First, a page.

We got up early; Cecil, Margaret and Mr. Dewitt went with us to see Sprague and Hazel married. It was a beautiful home wedding, Hazel looked awfully pretty. Cecil said all the bosses were terminated Saturday, and it undoubtedly won’t be long until the other job will begin. Nelson and family came this afternoon, we went to Wisner to see “Ziegfield Girl” – fair. Edward took our old car, said he’d try to sell it if he could. We need to get rid of it as soon as possible. Everything is going up, especially groceries.

July 14, Monday

Rain

Earl went to Leesville after the tent lumber today, got in at 12:30 tonight. Said they had a nice trip. Nelson went with him and Carter. He said it seemed the job will open this coming Monday. I washed and ironed, and spent a while at Mamma’s. I wrote Florelle, and must try to do the posting at the shop tomorrow. Faye was here a little while. Mr. Dewitt was out here with no way to get home, so Jo Anne and I took him out there.

July 15, Tuesday

More rain

I’m afraid the cotton will ruin, it’s raining so much during the blooming season. I posted at the shop, got everything straight so far as I know. Jo Anne, Patsy and I went to Harrisonburg to get tires for a trailer, Earl has been working on one all day long, so far it’s cost us $12. I do hope we get orders to go to work Monday, it’s awful waiting and nothing coming in, but all you’ve saved going out. Wish we could sell our old car, that would make us certainty of the payments on this new one. Went to Mamma’s, but didn’t stay very long.

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Guice family – May 1941 (l-r) Anna Claire, Marcia, Carol Lee, C.L.

22 Sep 1941 – Hot

“… Around three Mr. Culbertson came, said I had a long distance call.  It was Edward. Nelson had called him and told him C.L. died today.  Earl hasn’t come in yet, and I don’t know what do to.  Poor boy, he had just got ready to live, it is terrible.  And his poor kids will never know what a Daddy means. Marcia must be completely bewildered.  Edward is taking Mamma and Joe down.” – from Bea Bryan Denham’s journal, first cousin of C.L.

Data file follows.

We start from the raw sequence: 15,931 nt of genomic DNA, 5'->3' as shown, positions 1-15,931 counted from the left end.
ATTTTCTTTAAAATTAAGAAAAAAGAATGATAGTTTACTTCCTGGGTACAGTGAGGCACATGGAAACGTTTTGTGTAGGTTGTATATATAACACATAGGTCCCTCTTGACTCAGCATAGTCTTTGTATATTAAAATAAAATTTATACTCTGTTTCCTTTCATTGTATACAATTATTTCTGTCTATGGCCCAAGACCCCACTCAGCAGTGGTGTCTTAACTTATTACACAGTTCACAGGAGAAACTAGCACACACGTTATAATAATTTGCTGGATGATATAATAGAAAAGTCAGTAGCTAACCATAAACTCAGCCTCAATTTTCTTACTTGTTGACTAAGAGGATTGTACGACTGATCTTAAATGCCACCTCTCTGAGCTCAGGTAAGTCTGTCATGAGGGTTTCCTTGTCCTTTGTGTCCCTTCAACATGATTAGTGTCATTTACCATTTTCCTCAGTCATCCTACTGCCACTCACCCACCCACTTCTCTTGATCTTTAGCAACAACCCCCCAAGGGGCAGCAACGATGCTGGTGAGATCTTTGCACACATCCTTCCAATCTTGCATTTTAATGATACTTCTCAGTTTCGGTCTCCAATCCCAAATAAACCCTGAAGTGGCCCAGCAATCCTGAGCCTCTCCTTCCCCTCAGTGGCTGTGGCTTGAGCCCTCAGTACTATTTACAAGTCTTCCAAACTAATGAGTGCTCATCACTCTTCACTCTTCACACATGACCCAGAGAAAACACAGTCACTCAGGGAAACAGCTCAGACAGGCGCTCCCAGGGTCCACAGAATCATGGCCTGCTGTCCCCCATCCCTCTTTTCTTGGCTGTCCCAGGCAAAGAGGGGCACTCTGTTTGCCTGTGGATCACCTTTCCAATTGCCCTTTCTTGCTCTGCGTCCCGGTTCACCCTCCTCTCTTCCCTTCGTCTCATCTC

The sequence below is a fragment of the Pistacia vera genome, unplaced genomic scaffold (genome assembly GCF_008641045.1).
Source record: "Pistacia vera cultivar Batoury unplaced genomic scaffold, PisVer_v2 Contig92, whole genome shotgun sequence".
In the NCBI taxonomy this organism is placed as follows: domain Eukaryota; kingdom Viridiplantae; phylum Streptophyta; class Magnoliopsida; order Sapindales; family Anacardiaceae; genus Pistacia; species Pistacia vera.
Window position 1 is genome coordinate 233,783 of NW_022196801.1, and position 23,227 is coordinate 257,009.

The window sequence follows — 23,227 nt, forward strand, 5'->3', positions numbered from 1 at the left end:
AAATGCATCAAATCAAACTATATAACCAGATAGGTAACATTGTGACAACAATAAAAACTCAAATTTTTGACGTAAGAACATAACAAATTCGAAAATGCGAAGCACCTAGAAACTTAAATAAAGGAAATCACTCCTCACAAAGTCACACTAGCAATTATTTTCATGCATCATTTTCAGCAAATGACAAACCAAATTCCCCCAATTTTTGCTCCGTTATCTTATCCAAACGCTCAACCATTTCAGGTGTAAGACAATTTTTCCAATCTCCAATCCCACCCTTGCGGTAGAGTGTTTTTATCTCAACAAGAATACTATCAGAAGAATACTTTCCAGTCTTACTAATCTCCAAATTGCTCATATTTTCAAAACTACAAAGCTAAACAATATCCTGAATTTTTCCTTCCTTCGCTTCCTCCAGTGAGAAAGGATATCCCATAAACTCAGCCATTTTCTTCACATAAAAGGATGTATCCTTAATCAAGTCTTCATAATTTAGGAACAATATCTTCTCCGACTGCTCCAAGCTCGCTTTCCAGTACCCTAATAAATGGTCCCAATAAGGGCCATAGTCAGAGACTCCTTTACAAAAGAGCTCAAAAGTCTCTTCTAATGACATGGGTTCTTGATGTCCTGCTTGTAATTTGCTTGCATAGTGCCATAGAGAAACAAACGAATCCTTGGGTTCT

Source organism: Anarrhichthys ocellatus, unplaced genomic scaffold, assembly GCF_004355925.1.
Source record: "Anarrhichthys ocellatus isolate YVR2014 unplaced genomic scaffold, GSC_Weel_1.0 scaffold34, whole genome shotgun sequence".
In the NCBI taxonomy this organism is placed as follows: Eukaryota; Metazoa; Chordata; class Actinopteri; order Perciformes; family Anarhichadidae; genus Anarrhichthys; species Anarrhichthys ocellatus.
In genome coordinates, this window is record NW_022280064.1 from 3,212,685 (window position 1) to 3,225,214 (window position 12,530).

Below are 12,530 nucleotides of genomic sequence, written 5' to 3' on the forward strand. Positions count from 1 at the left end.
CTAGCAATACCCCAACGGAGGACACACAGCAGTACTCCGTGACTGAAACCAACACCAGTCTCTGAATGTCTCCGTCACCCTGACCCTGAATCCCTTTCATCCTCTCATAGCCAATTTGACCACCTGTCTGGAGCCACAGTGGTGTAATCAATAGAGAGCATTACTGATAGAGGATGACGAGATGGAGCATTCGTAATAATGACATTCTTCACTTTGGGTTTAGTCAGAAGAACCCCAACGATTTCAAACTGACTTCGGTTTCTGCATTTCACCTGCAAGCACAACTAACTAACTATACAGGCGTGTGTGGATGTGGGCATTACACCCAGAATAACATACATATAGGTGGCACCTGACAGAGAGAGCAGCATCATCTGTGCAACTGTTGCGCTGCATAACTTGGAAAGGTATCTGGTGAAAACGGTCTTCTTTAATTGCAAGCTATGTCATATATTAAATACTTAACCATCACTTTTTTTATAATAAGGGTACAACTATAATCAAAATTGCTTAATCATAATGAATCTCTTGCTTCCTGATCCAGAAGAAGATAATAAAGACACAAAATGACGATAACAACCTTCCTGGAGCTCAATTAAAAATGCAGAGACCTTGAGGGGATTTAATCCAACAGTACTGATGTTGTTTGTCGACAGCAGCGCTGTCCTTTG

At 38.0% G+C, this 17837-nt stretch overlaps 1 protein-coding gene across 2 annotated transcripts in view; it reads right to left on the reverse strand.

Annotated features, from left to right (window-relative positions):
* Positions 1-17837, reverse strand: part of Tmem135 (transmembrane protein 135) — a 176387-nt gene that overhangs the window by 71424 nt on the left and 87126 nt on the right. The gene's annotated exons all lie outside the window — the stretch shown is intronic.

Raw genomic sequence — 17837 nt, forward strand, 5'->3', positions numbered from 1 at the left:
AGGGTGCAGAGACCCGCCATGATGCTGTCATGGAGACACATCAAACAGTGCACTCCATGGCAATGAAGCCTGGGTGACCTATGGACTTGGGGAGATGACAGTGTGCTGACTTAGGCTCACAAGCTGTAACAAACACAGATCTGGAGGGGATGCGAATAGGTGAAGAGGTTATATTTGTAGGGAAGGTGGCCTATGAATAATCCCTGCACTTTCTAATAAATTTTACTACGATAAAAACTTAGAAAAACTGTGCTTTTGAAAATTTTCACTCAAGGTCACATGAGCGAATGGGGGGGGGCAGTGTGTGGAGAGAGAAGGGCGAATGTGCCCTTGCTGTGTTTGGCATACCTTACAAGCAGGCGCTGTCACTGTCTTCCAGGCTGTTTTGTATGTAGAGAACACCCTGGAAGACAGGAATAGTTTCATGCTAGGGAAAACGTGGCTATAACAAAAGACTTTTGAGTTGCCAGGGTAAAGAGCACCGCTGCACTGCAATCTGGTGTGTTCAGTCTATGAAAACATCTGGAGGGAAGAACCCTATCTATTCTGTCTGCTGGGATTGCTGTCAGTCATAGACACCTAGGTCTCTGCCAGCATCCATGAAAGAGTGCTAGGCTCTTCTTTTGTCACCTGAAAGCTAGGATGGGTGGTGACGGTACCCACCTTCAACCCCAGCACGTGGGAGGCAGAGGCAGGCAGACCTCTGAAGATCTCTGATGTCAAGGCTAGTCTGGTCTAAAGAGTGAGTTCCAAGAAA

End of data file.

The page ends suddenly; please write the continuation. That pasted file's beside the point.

My grandfather died suddenly at the age of thirty-six from a cerebral hemorrhage, leaving behind his wife Marcia, and two young daughters,  Anna Claire (my mother) and Carol Lee.

Redfield Bryan and C.L. Guice

C.L. — that’s what he called himself.  He insisted his name was not Cicero Louis, like his father, so most people just called him “Foots” because his feet were so big.  Born in 1905, the son of a doctor, he grew up in a rural north Louisiana town called Winnsboro.

He grew to be a handsome, gentle fellow — tall and lean. C.L. was a lover of poetry and a strong athlete who played catcher on his high school baseball team. He graduated from Winnsboro High in 1922.

Winnsboro High Baseball 1922 (C.L., front right)

He decided to attend Louisiana College in central Louisiana so that he wouldn’t be too far from his widowed mother.  Later he transferred to Louisiana State University in Baton Rouge to continue his studies. And that was a good thing, because that’s where he met Marcia.

Marcia Broome was a spunky, petite young lady, born in Mississippi, but reared in south Louisiana. She was everything that C.L. wasn’t, but that’s what made their relationship so endearing and so much fun.

C.L. and Marcia

As she wrote in one of her letters to him while he was at a summer camp with the Reserved Officers Training Corps, she loved him “just lots and lots.”  In her college annual, the 1925 LSU Gumbo, he wrote in French, “I love you, I adore you, Could you want more? – Foots”   He was such a romantic!CL Guice portrait LSU 1925018